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Transplantation. 1994 Nov 27;58(10):1077-81.

Effectiveness of intrathymic inoculation of soluble antigens in the induction of specific unresponsiveness to rat islet allografts without transient recipient immunosuppression.

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  • 1Department of Surgery, College of Physicians and Surgeons of Columbia University, New York, New York 10032.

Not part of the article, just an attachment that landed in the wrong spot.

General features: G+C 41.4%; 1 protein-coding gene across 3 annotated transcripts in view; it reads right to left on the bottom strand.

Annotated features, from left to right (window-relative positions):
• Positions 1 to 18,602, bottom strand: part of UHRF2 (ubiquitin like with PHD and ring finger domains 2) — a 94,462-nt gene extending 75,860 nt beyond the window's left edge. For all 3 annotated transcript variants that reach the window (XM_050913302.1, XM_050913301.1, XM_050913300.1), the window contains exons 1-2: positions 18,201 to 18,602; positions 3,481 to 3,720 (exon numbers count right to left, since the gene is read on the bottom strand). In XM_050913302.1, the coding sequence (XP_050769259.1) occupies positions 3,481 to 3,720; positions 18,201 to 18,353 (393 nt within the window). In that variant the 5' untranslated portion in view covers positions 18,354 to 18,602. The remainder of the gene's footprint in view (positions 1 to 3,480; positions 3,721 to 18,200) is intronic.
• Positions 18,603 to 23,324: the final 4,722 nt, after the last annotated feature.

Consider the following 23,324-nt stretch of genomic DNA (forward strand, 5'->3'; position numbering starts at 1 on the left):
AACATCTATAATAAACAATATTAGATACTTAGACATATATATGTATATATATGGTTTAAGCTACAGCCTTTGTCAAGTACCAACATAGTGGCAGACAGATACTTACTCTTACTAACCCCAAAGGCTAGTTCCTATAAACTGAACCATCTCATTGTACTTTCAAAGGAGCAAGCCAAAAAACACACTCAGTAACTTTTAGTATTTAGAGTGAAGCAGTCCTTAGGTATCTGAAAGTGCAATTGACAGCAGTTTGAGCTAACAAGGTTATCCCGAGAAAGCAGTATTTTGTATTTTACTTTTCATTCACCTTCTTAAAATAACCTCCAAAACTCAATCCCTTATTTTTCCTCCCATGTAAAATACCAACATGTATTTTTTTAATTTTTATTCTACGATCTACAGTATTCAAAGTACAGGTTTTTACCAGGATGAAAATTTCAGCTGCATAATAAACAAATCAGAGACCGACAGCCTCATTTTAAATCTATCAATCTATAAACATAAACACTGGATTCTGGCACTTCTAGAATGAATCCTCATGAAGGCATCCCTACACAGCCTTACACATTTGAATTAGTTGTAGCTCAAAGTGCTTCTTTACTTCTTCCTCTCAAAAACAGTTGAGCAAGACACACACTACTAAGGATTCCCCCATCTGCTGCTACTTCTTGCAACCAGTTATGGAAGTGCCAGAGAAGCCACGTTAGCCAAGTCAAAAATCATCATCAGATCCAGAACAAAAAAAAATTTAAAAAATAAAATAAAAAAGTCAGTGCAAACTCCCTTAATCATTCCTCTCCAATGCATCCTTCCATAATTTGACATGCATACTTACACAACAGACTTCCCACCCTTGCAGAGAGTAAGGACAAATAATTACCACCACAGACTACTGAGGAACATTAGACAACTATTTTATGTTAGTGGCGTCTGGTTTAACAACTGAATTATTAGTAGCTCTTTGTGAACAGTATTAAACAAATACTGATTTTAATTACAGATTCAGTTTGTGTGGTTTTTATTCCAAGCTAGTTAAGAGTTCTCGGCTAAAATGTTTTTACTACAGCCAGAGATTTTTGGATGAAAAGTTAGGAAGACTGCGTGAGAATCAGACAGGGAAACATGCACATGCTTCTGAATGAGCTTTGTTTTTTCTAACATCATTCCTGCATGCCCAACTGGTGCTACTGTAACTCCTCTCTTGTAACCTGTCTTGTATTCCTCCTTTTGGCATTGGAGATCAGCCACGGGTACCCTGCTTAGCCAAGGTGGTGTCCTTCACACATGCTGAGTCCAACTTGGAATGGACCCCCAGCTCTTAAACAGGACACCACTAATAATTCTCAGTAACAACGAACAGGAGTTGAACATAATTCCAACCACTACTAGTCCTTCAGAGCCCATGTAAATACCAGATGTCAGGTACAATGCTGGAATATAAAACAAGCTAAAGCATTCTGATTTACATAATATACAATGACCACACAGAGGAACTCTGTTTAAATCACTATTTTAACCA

Our finding that intrathymic inoculation of resting T cells but not dendritic cells induces donor-specific unresponsiveness to organ allografts led us to hypothesize that presentation of MHC class I alloantigens by thymic antigen-presenting cells to T cell precursors during their ontogeny may convey a tolerogenic signal to the recipient. In this study, we examined whether intrathymic inoculation of soluble antigen obtained from 3M KCl extracts of allogeneic T cells could induce donor-specific unresponsiveness to islet allografts in the Lewis-to-WF rat combination. Our results showed that while intrathymic injection of 0.5 mg soluble antigen on day -7 relative to islet transplantation caused acute graft rejection, intrathymic inoculation of 1.0 mg soluble antigen significantly prolonged the survival of Lewis islet allografts from 10.3 +/- 1.1 days in controls to 53.5 +/- 15.6 days (P < 0.001) in naive (nonimmunosuppressed) STZ (streptozotocin)-induced diabetic WF recipients. In contrast, intrathymic inoculation of 2.0 or 4.0 mg soluble Ag on day -7 led to indefinite Lewis islet survival (> 150 days) in all naive diabetic WF recipients; a finding that suggests that 2.0 mg soluble Ag is the optimal effective dose of intrathymic inoculum required to induce donor-specific unresponsiveness in naive recipients in this model. This finding could not be reproduced by intravenous injection of 2.0 mg soluble Ag, thus confirming the privileged position of the thymus in the induction of Ag-specific unresponsiveness. Third-party (BN) islet allografts were rejected in an acute fashion in similarly prepared recipients. Our results suggest that (1) intrathymic inoculation of soluble Ag, unlike cellular Ag, induces donor-specific unresponsiveness to islet allografts without the use of transient recipient immunosuppression; (2) induction of specific unresponsiveness appears to be dose dependent; and (3) the tolerogenic effect of soluble Ag is dependent on the indirect pathway of Ag-presentation in the thymus in the absence of donor antigen-presenting cells in the inoculum. This novel approach of thymic reeducation of adult animals by the deliberate intrathymic inoculation of soluble major histocompatibility complex Ag without the use of recipient immunosuppression may have therapeutic potential in the induction of transplantation tolerance.

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